Distraction Fodder

If a quote doesn't do it for you, a pic of some Avengers might.

If a quote doesn’t do it for you, a pic of some Avengers might.

A friend posts numerous resources for writers, and this one caught my eye.

I know I need the occasional shot in the brain from a good quote to remind me to get writing. How about you?

Here’s 72 of them, loaded and ready to battle my insecurity or procrastination. (Or maybe to cause more distraction from writing.)

If you like this, you might like my friend’s other resources. Check out @DebrasBlog on them there Twitters.

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Character Issues

“We demand an ending! Our story’s worth defending!”

The Halfling chanted and waved a large cardboard sign as he stomped back and forth. His cloak and bandolier of throwing knives betrayed his profession – more than a burglar, darker than a common thief. The cherubic features of his face twisted in rage.

And he was not alone.

A reporter described the scene into the camera. “Creation in Crisis: Discontented characters on strike! This is Jessie Storm reporting live at the scene in the Unfinished Works folder, where several key members of various plotlines have come forward to express their displeasure.”

A warrior marched in full plate armor, the shaft of his sign tucked away under a tower shield that glimmered in the noonday sun. Behind him, an old man in a diner uniform hobbled with a cane, his voice croaking out the protest cry. “Our story’s worth defending!”

A person much like a wild-haired midget trundled along in the line, holding up a sign and staring in silence. His rattle shook with each step, issuing a faint shuuu-Ka. Next came a woman in gleaming armor, her icy blue eyes like scales weighing the hearts of the crowd. A woman in flowing robes trailed behind her, with eyes drooping down between furtive glances at the onlookers. 

A cloaked assassin stood off to the side. Jessie Storm approached and asked, “Miss, do you have any comment?”

“I saw this coming,” the assassin muttered. “And I already know they’re not going to change anything. The joys of seeing the future before it happens… I can identify and avoid lost causes… even the good ones.”

“That’s… depressing,” Jessie fumbled for words.

The assassin’s frustrations burst. “No, what’s depressing is being left trying to escape after a hit, standing in the middle of a busy street just because the Creator is caught up with some other idea at the moment.”

Jessie backed away and turned to the protestors. She knelt down to ask the midget, “And why are you here?”

He paused his march and locked eyes with the reporter. Then the woman in armor spoke. “He never says anything. Just plays that bone-rattle of his. I think he’s not right in the head.”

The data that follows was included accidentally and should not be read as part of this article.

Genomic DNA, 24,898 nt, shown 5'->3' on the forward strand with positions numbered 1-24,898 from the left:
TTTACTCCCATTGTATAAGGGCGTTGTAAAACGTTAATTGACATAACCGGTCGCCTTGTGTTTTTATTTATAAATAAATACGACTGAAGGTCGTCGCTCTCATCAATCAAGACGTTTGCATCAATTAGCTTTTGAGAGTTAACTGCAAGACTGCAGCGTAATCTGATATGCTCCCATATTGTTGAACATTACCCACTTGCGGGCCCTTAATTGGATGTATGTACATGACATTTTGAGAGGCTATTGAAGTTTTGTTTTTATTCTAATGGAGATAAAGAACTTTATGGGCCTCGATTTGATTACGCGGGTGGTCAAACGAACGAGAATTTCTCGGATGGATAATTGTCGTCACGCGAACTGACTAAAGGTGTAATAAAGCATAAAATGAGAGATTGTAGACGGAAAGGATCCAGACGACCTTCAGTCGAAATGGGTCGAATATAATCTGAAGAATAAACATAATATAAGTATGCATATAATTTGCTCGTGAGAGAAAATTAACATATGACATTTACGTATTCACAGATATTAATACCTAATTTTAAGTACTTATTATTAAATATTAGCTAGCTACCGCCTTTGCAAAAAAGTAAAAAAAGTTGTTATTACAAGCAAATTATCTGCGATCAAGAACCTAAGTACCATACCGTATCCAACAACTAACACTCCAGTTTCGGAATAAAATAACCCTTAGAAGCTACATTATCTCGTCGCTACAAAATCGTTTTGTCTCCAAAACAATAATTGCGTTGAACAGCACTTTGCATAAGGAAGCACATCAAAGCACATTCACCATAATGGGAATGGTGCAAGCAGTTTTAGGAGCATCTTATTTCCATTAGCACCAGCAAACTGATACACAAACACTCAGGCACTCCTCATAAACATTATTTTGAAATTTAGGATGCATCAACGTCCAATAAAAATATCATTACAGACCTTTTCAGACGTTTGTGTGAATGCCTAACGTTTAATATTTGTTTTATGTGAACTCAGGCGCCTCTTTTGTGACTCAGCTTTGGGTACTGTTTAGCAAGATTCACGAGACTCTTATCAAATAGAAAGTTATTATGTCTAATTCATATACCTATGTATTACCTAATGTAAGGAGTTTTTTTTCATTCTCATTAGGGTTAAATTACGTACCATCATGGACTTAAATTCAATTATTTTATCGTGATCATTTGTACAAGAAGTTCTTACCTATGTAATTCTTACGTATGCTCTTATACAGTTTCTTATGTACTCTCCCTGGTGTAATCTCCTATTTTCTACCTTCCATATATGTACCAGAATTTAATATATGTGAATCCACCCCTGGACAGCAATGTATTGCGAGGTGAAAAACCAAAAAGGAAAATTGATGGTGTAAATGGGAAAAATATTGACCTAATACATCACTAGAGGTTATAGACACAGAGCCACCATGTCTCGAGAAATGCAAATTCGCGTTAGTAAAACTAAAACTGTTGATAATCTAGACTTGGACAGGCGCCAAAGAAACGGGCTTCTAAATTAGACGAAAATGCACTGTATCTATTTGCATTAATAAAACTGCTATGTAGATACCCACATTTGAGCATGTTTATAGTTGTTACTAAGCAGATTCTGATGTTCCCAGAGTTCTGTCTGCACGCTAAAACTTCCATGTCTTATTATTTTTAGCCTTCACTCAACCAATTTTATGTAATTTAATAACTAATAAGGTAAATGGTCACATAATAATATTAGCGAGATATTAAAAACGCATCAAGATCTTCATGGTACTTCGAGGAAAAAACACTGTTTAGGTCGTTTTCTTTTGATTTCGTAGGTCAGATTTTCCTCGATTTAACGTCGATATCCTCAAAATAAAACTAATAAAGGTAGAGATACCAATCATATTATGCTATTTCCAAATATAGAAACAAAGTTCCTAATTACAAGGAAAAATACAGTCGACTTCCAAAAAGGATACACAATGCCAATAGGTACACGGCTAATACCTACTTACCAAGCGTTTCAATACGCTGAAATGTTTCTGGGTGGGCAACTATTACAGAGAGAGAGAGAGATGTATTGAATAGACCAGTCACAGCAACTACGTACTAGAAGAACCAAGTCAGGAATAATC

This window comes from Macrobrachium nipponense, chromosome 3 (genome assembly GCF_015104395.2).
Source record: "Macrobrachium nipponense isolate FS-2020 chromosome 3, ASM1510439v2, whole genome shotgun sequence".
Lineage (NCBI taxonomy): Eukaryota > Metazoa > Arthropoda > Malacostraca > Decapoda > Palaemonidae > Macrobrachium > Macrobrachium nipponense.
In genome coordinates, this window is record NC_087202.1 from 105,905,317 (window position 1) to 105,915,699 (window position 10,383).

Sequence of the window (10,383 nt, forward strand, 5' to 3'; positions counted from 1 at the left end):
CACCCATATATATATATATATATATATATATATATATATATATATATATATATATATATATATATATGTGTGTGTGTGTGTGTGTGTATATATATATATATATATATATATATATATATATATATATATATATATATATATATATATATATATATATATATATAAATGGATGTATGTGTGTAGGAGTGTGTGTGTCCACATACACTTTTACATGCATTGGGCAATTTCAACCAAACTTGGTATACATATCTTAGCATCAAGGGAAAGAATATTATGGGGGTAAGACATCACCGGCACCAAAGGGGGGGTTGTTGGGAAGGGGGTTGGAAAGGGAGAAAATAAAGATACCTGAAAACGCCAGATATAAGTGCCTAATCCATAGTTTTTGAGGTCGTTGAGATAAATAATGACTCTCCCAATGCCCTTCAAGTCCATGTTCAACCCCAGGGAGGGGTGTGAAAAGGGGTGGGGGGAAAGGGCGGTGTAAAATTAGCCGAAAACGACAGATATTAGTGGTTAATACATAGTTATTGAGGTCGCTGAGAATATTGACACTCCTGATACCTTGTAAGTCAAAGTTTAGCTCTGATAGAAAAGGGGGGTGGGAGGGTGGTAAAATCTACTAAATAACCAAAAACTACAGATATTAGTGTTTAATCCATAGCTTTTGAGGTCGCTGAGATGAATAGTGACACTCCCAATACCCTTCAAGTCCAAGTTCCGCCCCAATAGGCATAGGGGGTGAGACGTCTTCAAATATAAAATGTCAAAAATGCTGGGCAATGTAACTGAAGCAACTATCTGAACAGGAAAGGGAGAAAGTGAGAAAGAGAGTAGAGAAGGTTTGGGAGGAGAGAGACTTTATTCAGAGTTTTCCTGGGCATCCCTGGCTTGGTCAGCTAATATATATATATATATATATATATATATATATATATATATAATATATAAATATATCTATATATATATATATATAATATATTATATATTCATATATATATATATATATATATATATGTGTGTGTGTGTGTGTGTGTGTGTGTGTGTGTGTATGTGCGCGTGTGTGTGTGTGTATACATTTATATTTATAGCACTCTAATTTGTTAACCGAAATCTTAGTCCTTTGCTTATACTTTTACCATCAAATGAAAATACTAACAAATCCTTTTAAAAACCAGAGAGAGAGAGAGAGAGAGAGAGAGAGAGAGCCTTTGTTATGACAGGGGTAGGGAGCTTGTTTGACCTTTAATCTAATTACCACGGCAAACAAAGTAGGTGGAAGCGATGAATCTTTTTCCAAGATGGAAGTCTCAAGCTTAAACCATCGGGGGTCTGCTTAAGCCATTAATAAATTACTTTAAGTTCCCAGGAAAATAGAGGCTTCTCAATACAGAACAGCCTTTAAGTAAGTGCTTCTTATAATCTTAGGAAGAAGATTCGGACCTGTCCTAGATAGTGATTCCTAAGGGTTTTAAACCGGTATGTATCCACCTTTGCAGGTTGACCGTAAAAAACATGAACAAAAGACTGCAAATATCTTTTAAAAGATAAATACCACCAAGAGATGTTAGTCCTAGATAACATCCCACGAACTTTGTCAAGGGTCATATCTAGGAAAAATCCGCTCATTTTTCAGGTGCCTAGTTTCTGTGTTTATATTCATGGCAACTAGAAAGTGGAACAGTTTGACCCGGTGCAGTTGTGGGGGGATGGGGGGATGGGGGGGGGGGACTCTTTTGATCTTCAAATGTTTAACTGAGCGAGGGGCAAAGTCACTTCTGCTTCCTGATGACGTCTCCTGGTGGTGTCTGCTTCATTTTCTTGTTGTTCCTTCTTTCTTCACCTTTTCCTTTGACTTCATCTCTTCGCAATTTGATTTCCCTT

“Not surprising,” she added, “since – as I hear tell – the Creator left him aware of a source of great power that could satisfy his hunger, but never gave him the chance to take hold of it.”

“I can see how that might be maddening,” Jessie replied.

“No, maddening is being left unconscious in the middle of a fight, not sure if your friends even win the day.”

The shy woman behind her mumbled something, and the warrior woman spun around. “I know you say we were about to win, but I don’t know for sure. Can’t you see how irritating that is?”

Then the halfling spoke up. “At least He didn’t leave off mid-sentence with what happened to you. ‘The hook whip latched onto Ellers and the bloody man yanked with all his might. Ellers flew several feet and crashed into the ground, then slid and.”

Jessie looked at the protestors, all of whom seemed to ignore the halfling. “I’ll bite. And what?”

“That’s it!” he barked. “Then slid and.” The sign waved back and forth as the halfling vented. “He couldn’t even be bothered to finish the sentence. That’s where He left me… sliding across the floor and.

The woman in robes spoke up. “Oh, it’s so hard for you, isn’t it. ‘The Creator didn’t finish my fight scene. Waah!'” She pointed a finger. “I don’t even know if I’m in my right mind, or if the power I’ve discovered is going to help me or kill me.”

Jessie turned back to the camera. “There you have it, folks. A Creator who has abdicated His responsibilities… unfinished scenes, abandoned plotlines. Will these characters ever get the answers they seek? Stay tuned to Channel–”

A voice boomed from the heavens.

“Cease this nonsense. You think you have it bad now…”

In the distance a new folder opened, shedding inviting light onto the crowd. Another appeared from the ether on the other side of town. Letters flashed across the sky. At first, the onlookers stepped forward, but then they recoiled.

The letters on the first read, Game of Thrones-style storytelling with a subtitle Red Wedding.

On the second, Twilight Fan Fiction.

The crowd dispersed, each returning to their own stories and settings.

Sometimes it was better to be forgotten.